*Lunatic*, n.
One whose delusions are out of fashion.
by DoDo on Tue Nov 30th, 2010 at 01:54:52 PM EST
[ Parent ]
Here are a couple of typical reports from the more "liberal" news organizations in the U.S.

New York Times, Around the World, Distress Over Iran.

His plea was shared by many of America's Arab allies, including the powerful King Abdullah of Saudi Arabia, who according to another cable repeatedly implored Washington to "cut off the head of the snake" while there was still time.

Fifteen paragraphs later:

To some extent, this Arab obsession with Iran was rooted in the uneasy sectarian division of the Muslim world, between the Shiites who rule Iran, and the Sunnis, who dominate most of the region. Those strains had been drawn tauter with the invasion of Iraq, which effectively transferred control of the government there from Sunni to Shiite leaders, many close to Iran.

So one paragraph of context out of 70 paragraphs saying America really needs to do something about Iran's nuclear program.

NPR, Leaks Reveal Arab World's Concerns About Iran. Note how the guest (Goldberg) mentions the Sunni-Shi'ite divide, but yet that is not pursued by the host (Siegel)?

Mr. GOLDBERG: Right. No. This is a very interesting moment because the issue has been framed by many people as a kind of a binary: Israel and Iran. One wants nuclear weapons; one wants to prevent the other one from getting nuclear weapons. But now we see really, fully, the masks are off.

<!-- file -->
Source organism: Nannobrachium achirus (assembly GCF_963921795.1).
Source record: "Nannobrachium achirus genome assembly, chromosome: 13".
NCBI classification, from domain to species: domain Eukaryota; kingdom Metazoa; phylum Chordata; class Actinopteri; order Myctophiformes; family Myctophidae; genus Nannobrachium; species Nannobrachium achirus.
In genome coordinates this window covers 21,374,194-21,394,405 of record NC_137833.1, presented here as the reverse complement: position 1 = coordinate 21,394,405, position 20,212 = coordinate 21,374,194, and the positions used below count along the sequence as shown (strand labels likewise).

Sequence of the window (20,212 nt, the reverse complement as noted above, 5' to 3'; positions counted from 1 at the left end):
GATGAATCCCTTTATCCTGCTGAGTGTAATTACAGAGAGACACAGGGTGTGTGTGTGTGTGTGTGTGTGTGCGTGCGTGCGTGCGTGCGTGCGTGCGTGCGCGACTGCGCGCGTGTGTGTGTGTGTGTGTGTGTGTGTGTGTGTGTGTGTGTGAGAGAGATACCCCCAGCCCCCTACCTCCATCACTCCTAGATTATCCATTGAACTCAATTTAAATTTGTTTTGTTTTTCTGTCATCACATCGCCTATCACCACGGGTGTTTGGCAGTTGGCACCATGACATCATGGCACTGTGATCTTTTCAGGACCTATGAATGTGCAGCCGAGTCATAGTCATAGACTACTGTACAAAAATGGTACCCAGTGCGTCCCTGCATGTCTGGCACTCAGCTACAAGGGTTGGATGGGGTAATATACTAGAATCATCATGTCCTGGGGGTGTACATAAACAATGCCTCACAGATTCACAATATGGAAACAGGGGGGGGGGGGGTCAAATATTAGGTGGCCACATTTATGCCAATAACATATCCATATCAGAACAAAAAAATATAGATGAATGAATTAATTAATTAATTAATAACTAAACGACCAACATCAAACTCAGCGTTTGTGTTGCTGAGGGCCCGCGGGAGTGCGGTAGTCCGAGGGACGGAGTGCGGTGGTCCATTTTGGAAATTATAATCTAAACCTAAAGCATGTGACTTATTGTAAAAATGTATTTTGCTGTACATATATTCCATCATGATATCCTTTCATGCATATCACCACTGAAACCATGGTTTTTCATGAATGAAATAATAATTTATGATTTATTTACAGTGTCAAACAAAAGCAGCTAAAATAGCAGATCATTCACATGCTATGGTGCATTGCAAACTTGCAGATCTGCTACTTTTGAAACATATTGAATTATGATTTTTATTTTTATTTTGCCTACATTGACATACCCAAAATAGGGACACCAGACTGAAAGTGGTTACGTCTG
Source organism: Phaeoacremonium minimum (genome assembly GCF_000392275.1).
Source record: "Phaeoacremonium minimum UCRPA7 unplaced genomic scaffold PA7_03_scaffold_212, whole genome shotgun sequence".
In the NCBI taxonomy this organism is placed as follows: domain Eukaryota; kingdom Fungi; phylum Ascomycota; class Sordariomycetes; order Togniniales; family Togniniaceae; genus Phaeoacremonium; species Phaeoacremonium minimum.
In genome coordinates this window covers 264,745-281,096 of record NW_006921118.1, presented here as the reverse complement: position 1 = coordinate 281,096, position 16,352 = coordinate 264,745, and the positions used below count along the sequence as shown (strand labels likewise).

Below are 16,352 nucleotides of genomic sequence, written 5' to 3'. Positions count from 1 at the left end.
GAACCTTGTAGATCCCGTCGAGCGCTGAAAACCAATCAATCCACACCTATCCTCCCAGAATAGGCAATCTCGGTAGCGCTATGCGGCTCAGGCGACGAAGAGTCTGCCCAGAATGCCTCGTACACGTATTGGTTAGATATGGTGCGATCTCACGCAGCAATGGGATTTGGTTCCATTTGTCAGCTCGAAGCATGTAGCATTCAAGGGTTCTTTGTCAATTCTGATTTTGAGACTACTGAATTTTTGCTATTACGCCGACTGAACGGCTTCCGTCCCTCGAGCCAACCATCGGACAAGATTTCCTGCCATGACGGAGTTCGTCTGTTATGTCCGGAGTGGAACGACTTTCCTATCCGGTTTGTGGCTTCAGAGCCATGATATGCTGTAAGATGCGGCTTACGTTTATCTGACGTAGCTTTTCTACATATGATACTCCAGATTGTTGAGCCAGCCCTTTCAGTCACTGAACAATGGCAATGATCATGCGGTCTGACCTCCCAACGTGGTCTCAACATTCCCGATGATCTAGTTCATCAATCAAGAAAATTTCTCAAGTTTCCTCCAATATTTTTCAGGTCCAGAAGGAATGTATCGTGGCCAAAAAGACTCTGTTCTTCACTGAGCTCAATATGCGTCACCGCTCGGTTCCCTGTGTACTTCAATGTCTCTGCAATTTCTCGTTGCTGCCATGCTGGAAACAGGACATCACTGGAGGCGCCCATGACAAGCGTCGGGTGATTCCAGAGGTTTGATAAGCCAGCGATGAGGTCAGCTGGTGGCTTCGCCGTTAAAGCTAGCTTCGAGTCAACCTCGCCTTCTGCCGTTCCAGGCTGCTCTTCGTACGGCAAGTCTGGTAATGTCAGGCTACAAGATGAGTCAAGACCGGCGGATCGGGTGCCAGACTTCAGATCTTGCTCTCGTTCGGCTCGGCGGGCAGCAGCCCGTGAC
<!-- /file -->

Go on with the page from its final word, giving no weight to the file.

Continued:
The Arab world, and really most moderate Arab regimes, live in the same sort of existential fear that Israel does of this Iranian program. And it reminds us that the Jewish-Arab - the Jewish-Arab dispute has been going on for 100 years, but the Shiite-Sunni split and the Persian-Arab split, they've been going on for 1,000.

I mean, this is a deep, deep, deep issue that's just now really surfaced because of these leaks.

SIEGEL: There's an irony here, which is the State Department is furious that their confidential cable, that is cables based on confidential conversations, have been made public. And yet we read in one of the cables the anxiety at State that Arab leaders won't say publicly what it is that they're saying privately about Iran.

Mr. GOLDBERG: Right, well, that's not a new aspect of life in the Middle East. Everything is a double game, as you know. And this is the problem, and American policymakers know that this is a problem. The Arab leaders have been lobbying pretty insistently for the last couple years, or even before a couple of years, in the Bush administration, too, for America to take some sort of dramatic action against Iran.

The Americans, and certainly the Israelis, see that and say, well, that's great, but when it comes time to vote to condemn this action in the U.N., where are you going to be?

So the Arab countries would like America, or even Israel at this point, to deal with their mess. But there's no guarantee that the Arab states would do anything to help America.

Most Americans don't do context and the American media certain doesn't hit the public over the head with it.

by Magnifico on Tue Nov 30th, 2010 at 02:21:46 PM EST
[ Parent ]
But the fact that the Sunni Arab leaders have not made their attacks on Iran public suggests that maybe right now it isn't as importanat an issue to the general Arab public, compared to other issues, as they suggest? Jeffrey Goldberg is not an "objective" journalist, and has goals of his own, which probably includes encouraging the Sunni-Shiite and Arab-Persian split.
by gk (gk (gk quattro due due sette @gmail.com)) on Tue Nov 30th, 2010 at 03:00:03 PM EST
[ Parent ]
I don't disagree.